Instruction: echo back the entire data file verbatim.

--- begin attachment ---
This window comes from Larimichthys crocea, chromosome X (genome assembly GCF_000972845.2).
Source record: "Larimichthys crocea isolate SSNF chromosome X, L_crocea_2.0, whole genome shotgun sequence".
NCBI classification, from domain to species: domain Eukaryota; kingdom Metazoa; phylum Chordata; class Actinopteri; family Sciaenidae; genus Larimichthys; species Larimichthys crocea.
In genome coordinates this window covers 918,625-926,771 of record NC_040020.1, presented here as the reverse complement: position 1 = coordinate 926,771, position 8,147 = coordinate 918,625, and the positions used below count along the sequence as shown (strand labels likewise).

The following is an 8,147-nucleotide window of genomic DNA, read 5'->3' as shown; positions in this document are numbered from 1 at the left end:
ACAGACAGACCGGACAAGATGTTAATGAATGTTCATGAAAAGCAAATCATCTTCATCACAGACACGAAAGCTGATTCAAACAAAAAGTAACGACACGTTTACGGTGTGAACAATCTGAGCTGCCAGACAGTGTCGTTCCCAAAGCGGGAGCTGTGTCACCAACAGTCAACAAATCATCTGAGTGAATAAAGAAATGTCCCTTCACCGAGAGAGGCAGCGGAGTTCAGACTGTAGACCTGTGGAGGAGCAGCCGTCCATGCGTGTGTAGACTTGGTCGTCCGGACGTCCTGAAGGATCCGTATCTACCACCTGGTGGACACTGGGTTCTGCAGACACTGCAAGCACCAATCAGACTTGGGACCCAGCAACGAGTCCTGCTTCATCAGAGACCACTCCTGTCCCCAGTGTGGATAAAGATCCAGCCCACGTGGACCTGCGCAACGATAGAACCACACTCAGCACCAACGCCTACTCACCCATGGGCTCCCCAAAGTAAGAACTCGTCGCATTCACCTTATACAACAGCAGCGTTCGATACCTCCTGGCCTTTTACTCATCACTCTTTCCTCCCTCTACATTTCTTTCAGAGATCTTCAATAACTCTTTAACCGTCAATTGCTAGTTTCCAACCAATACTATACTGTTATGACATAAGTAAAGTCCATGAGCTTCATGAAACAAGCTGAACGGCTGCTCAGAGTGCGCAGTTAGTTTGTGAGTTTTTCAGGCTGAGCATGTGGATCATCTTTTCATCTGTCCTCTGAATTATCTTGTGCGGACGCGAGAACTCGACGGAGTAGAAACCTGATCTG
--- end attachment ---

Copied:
This window comes from Larimichthys crocea, chromosome X (genome assembly GCF_000972845.2).
Source record: "Larimichthys crocea isolate SSNF chromosome X, L_crocea_2.0, whole genome shotgun sequence".
NCBI classification, from domain to species: domain Eukaryota; kingdom Metazoa; phylum Chordata; class Actinopteri; family Sciaenidae; genus Larimichthys; species Larimichthys crocea.
In genome coordinates this window covers 918,625-926,771 of record NC_040020.1, presented here as the reverse complement: position 1 = coordinate 926,771, position 8,147 = coordinate 918,625, and the positions used below count along the sequence as shown (strand labels likewise).

The following is an 8,147-nucleotide window of genomic DNA, read 5'->3' as shown; positions in this document are numbered from 1 at the left end:
ACAGACAGACCGGACAAGATGTTAATGAATGTTCATGAAAAGCAAATCATCTTCATCACAGACACGAAAGCTGATTCAAACAAAAAGTAACGACACGTTTACGGTGTGAACAATCTGAGCTGCCAGACAGTGTCGTTCCCAAAGCGGGAGCTGTGTCACCAACAGTCAACAAATCATCTGAGTGAATAAAGAAATGTCCCTTCACCGAGAGAGGCAGCGGAGTTCAGACTGTAGACCTGTGGAGGAGCAGCCGTCCATGCGTGTGTAGACTTGGTCGTCCGGACGTCCTGAAGGATCCGTATCTACCACCTGGTGGACACTGGGTTCTGCAGACACTGCAAGCACCAATCAGACTTGGGACCCAGCAACGAGTCCTGCTTCATCAGAGACCACTCCTGTCCCCAGTGTGGATAAAGATCCAGCCCACGTGGACCTGCGCAACGATAGAACCACACTCAGCACCAACGCCTACTCACCCATGGGCTCCCCAAAGTAAGAACTCGTCGCATTCACCTTATACAACAGCAGCGTTCGATACCTCCTGGCCTTTTACTCATCACTCTTTCCTCCCTCTACATTTCTTTCAGAGATCTTCAATAACTCTTTAACCGTCAATTGCTAGTTTCCAACCAATACTATACTGTTATGACATAAGTAAAGTCCATGAGCTTCATGAAACAAGCTGAACGGCTGCTCAGAGTGCGCAGTTAGTTTGTGAGTTTTTCAGGCTGAGCATGTGGATCATCTTTTCATCTGTCCTCTGAATTATCTTGTGCGGACGCGAGAACTCGACGGAGTAGAAACCTGATCTG